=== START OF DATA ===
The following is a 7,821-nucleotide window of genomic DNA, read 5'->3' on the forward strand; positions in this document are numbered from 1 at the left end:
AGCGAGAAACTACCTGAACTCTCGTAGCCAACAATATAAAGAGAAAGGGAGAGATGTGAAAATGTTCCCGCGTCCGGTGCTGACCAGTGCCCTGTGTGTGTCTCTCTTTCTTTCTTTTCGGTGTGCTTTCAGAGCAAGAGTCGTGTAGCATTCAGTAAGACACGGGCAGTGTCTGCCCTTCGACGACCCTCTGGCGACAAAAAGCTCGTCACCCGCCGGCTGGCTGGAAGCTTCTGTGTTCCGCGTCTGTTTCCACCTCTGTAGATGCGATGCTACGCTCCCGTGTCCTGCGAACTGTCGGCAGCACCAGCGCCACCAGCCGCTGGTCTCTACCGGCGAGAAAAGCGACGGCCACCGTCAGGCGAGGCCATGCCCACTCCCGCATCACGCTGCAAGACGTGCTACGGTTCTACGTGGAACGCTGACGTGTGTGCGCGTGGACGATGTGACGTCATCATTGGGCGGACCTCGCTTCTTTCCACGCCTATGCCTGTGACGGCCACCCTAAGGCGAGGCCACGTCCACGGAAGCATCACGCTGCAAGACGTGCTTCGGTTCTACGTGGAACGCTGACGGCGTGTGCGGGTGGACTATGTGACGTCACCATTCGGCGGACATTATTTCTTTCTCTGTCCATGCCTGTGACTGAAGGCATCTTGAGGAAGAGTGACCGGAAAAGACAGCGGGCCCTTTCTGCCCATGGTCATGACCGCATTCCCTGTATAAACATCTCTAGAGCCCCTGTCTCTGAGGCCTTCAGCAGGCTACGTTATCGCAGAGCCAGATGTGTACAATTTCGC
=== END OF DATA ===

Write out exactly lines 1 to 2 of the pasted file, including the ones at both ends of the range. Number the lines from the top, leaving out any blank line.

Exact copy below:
The following is a 7,821-nucleotide window of genomic DNA, read 5'->3' on the forward strand; positions in this document are numbered from 1 at the left end:
AGCGAGAAACTACCTGAACTCTCGTAGCCAACAATATAAAGAGAAAGGGAGAGATGTGAAAATGTTCCCGCGTCCGGTGCTGACCAGTGCCCTGTGTGTGTCTCTCTTTCTTTCTTTTCGGTGTGCTTTCAGAGCAAGAGTCGTGTAGCATTCAGTAAGACACGGGCAGTGTCTGCCCTTCGACGACCCTCTGGCGACAAAAAGCTCGTCACCCGCCGGCTGGCTGGAAGCTTCTGTGTTCCGCGTCTGTTTCCACCTCTGTAGATGCGATGCTACGCTCCCGTGTCCTGCGAACTGTCGGCAGCACCAGCGCCACCAGCCGCTGGTCTCTACCGGCGAGAAAAGCGACGGCCACCGTCAGGCGAGGCCATGCCCACTCCCGCATCACGCTGCAAGACGTGCTACGGTTCTACGTGGAACGCTGACGTGTGTGCGCGTGGACGATGTGACGTCATCATTGGGCGGACCTCGCTTCTTTCCACGCCTATGCCTGTGACGGCCACCCTAAGGCGAGGCCACGTCCACGGAAGCATCACGCTGCAAGACGTGCTTCGGTTCTACGTGGAACGCTGACGGCGTGTGCGGGTGGACTATGTGACGTCACCATTCGGCGGACATTATTTCTTTCTCTGTCCATGCCTGTGACTGAAGGCATCTTGAGGAAGAGTGACCGGAAAAGACAGCGGGCCCTTTCTGCCCATGGTCATGACCGCATTCCCTGTATAAACATCTCTAGAGCCCCTGTCTCTGAGGCCTTCAGCAGGCTACGTTATCGCAGAGCCAGATGTGTACAATTTCGC